Handwriting is one of the most complex skills that is learnt and taught. It requires motor, sensory, perceptual, praxis and cognitive functions, and the integration of these functions. When the complex nature of this skill is considered, it comes as little surprise that many children experience difficulty in mastering this area. When an occupational therapist observes that a child referred to the service is having difficulty with handwriting, it becomes necessary for the therapist to administer procedures to identify the strengths and weaknesses that will then become the basis for a remedial programme. We teach the easiest skills first, and then build on prior knowledge. All letters are taught in small groups of similar formation. Children master the easier letter groups, and then move to the more difficult letters groups. We incorporate stages of learning from imitation to copying to independent writing We help children develop their writing skills through explicit, multisensory, play-based instruction Children move, touch, feel, and manipulate real objects as they learn the habits and skills essential for writing. We use music to speak to children and promote movement and memory.
Group therapy gives therapists an opportunity to see how kids relate to one another in a group setting. For kids struggling with social interaction, poor social skills, or inattentiveness, the group setting offers the therapist a chance to help kids work through their obstacles with other kids as they occur. When a child struggles with social interaction skills, parents often seek help to improve the child’s ability to communicate and connect with others. In individual therapy, the child will work on specific goals to address these skills. An example might be making one new friend by initiating a conversation and using active listening skills. This helps the child practice a specific skill set. In a group setting, however, the child has the opportunity to work on these skills with other kids in the room. If a child struggles with social interaction skills because of anxiety, the child can work on initiating a conversation with another child in the safety of the group.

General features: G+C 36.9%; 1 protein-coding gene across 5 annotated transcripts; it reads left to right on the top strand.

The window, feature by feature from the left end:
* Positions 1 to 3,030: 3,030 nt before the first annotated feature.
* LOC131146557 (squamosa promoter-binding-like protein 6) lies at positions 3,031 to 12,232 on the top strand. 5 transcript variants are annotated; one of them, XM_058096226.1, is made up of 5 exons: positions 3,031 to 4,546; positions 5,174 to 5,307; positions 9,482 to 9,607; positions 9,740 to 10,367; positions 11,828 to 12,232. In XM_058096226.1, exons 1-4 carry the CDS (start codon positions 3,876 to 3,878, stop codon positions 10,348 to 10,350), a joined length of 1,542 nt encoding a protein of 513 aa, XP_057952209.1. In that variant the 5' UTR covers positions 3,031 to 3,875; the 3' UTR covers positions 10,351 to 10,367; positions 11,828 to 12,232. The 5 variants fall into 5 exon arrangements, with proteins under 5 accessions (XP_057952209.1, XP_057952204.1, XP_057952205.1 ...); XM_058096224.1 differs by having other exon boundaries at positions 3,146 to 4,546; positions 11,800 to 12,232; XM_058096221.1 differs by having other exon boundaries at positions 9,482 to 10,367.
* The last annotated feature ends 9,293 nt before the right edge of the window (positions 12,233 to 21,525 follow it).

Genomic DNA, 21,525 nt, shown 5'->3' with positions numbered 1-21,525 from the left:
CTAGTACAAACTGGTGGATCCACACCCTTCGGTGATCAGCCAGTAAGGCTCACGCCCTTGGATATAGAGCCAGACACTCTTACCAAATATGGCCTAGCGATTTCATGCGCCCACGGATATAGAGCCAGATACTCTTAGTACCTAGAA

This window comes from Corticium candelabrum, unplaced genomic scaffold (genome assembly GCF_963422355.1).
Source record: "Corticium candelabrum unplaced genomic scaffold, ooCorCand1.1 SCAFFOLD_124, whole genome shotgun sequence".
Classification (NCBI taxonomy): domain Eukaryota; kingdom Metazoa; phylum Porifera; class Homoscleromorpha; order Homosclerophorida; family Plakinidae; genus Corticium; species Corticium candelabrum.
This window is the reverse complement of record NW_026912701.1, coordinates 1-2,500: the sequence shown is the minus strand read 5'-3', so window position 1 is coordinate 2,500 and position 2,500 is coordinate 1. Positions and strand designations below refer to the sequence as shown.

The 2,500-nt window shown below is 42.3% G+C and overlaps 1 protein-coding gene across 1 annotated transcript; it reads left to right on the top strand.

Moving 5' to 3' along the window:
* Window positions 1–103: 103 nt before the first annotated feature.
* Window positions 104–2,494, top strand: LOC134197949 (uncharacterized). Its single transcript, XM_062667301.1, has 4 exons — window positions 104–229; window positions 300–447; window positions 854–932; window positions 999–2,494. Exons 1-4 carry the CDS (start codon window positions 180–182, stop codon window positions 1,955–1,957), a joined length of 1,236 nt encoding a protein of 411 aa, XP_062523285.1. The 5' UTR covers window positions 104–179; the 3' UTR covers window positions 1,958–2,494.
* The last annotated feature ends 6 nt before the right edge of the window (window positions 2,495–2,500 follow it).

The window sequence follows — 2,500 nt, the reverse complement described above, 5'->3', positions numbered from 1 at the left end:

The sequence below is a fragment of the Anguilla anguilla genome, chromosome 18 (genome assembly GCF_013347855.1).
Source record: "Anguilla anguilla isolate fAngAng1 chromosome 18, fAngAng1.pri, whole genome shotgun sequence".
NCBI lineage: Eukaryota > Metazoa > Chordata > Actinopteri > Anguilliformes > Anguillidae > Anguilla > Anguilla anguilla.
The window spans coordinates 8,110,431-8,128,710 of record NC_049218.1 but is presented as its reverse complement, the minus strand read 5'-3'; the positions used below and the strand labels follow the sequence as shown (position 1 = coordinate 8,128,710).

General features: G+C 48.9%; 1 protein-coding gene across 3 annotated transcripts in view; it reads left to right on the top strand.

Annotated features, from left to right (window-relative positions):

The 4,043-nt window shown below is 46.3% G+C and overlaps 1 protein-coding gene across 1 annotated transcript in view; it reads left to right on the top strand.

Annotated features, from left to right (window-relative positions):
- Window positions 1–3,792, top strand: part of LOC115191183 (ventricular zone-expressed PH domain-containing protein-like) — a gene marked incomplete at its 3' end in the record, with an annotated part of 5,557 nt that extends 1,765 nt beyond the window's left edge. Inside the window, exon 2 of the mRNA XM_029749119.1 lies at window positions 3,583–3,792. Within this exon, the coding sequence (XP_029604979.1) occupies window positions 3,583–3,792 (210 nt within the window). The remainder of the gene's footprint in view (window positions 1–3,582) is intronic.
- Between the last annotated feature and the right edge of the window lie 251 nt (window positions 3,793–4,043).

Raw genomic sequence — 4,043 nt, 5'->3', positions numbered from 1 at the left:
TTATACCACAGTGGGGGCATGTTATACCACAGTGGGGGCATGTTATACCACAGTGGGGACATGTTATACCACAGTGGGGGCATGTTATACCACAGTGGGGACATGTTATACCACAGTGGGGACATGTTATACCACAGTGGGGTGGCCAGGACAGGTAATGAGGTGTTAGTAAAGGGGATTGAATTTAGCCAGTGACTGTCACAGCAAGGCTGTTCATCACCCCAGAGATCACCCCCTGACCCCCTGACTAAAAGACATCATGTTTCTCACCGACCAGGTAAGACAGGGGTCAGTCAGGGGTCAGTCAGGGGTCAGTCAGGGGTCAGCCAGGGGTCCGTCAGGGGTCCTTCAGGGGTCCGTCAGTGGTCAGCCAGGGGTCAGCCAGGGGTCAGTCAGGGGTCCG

Special education, or special needs education, is the practice of educating students with special needs in a way that addresses their individual differences and needs. Special education is the individually planned and systematically monitored arrangement of teaching procedures, adapted equipment and materials, accessible settings, and other interventions designed to help learners with special needs achieve a higher level of personal self-sufficiency and success in school and community than would be available if the student were only given access to a typical classroom education.